At last, sanity is returning to the housing market. Appreciation is still strong — in fact, median U.S. home prices in 2005 will surpass 2004's gain. But forecasters expect the pace to moderate in 2006, closer to the historical average of 4 percent to 6 percent.
For homeowners, that's still an inflation-beating return. But if you're thinking of selling your home, expect a retreat from the bidding wars and no-contingency offers. And sellers will have to expend more effort to snag a fair price.
Mark Zandi, chief economist and co-founder of Economy.com, says markets in which home prices have appreciated significantly above their historical averages are seriously overvalued. In that group he includes all of California and Florida, much of the Northeast corridor (from Boston to Washington, D.C., excluding Philadelphia) and parts of the markets in Minneapolis-St. Paul and Chicago. Those areas account for almost half the value of the nation's housing stock — up from about one-third in late 2004.
When might prices fall? Zandi ventures a vague guess: within two to three years. But the longer the party goes on, the worse the hangover will be.
Among the metro areas Zandi identifies as most at risk for declining prices is Bakersfield, in California's Central Valley, where coastal Californians have flocked to find relatively affordable housing — a median price of $235,000, versus $544,000 for California as a whole. Although the city took first place in the United States for annualized price appreciation over the past three and five years, it fell to third, tied with Naples, Fla., in one-year results, in a study conducted by Fiserv CSW, a home-price research company, in Cambridge, Mass.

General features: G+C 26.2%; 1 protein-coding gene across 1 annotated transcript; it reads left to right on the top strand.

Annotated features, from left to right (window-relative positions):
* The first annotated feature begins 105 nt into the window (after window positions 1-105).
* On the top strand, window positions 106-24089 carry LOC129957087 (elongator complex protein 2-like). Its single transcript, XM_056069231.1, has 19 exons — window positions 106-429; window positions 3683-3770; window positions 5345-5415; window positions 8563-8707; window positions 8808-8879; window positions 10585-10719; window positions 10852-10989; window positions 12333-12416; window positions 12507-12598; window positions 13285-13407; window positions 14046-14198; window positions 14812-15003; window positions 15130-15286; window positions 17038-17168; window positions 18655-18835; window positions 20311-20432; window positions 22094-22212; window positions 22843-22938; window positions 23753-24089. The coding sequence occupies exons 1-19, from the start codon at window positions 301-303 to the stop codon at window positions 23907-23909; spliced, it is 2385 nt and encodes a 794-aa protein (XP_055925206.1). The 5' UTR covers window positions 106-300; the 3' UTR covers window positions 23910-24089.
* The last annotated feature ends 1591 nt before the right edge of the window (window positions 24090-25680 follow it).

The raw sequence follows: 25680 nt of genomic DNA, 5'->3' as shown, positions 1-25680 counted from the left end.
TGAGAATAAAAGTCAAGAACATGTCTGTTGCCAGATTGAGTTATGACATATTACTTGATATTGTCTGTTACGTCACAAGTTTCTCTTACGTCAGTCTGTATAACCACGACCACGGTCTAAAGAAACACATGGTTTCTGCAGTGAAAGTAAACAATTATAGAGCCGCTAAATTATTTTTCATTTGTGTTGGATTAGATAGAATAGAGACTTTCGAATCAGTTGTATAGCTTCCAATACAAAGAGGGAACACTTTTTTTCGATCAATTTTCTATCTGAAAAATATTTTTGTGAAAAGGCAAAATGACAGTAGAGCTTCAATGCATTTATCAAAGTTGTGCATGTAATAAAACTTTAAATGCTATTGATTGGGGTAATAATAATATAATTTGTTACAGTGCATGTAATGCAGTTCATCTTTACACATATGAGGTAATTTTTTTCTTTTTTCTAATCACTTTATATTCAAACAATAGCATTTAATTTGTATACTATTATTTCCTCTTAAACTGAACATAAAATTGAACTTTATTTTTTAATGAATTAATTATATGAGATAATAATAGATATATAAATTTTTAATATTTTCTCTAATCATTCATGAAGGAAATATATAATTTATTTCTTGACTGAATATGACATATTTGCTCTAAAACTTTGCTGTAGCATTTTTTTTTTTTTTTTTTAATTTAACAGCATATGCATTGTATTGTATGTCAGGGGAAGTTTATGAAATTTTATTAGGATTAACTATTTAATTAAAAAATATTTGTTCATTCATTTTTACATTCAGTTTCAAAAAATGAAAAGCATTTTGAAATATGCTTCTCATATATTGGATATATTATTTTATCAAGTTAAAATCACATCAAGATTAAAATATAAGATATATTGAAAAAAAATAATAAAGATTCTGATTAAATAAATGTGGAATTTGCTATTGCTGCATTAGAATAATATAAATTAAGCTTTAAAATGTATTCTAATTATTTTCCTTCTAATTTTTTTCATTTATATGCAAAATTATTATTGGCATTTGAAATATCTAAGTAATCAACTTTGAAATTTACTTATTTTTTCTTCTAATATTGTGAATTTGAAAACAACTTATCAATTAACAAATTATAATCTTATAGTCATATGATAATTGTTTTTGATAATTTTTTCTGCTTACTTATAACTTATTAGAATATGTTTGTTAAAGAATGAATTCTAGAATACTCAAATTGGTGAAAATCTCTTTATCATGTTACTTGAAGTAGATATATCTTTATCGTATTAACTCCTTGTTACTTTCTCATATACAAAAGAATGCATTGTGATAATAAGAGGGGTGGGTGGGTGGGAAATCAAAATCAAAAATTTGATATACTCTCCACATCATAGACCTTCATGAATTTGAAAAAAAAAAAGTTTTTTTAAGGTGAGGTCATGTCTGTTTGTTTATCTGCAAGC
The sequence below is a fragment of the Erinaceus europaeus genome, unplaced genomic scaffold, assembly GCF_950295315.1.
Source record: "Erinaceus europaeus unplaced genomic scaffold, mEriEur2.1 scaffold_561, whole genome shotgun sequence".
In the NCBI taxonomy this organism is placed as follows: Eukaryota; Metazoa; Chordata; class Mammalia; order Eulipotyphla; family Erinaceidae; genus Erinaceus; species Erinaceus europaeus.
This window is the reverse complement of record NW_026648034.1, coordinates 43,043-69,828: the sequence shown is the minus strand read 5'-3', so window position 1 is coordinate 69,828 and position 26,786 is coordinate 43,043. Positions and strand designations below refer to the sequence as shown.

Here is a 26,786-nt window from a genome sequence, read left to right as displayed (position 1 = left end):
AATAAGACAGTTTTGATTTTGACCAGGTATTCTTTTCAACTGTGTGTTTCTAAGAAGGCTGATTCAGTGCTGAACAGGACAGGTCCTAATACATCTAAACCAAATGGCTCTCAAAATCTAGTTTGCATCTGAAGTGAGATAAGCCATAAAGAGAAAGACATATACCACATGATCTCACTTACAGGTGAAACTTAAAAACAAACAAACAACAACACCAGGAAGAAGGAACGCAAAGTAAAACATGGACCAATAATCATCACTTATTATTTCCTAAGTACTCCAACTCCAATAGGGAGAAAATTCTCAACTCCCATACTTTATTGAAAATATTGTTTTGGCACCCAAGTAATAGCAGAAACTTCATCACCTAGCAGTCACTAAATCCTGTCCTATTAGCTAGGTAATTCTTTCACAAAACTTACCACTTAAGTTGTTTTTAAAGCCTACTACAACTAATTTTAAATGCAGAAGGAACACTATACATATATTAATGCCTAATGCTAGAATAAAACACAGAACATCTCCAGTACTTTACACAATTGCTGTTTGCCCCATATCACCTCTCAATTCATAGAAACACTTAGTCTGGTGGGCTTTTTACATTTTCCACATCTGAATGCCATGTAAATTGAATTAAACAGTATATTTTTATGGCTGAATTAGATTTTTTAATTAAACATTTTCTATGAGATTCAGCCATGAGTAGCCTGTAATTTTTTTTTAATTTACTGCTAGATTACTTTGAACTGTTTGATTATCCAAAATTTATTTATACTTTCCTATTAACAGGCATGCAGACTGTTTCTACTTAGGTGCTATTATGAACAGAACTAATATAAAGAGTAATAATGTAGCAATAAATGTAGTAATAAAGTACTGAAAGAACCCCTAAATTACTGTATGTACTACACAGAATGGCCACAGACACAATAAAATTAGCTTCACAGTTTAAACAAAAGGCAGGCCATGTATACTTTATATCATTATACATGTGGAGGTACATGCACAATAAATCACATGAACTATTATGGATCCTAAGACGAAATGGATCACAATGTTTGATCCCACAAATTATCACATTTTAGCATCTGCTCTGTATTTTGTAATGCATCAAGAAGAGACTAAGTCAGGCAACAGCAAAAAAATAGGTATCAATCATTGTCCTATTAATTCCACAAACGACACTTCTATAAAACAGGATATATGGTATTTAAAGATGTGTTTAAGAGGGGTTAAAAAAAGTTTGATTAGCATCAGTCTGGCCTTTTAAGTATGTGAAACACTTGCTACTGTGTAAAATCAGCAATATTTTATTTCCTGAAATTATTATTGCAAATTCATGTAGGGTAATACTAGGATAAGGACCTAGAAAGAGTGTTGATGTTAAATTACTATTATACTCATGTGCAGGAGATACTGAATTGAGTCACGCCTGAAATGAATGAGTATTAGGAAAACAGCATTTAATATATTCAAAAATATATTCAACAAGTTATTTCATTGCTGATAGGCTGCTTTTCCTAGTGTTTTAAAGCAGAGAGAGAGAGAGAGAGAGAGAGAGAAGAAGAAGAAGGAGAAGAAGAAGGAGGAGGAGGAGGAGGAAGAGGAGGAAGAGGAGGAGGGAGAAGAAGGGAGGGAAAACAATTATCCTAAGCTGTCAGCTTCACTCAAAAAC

Local real estate agent Charles Doremus confirms the loss of momentum, though he says it's like "going from 200 miles per hour to 180."
Another of Zandi's at-risk cities is Pensacola, Fla. The region hasn't garnered nearly as much press attention as south Florida, but the loss of homes to Hurricane Ivan in September 2004 has fueled double-digit appreciation, and in some communities, prices have gone wild.
In Fort Walton Beach, about 40 miles to the east, growth in population and jobs are the drivers. In CSW's one-year results, Fort Walton Beach-Destin took first place, with price gains of 49 percent. But local real estate agent Cindy Purves says a slowdown began about midyear.
In both Bakersfield and Fort Walton Beach, housing prices were driven even higher by investors and speculators.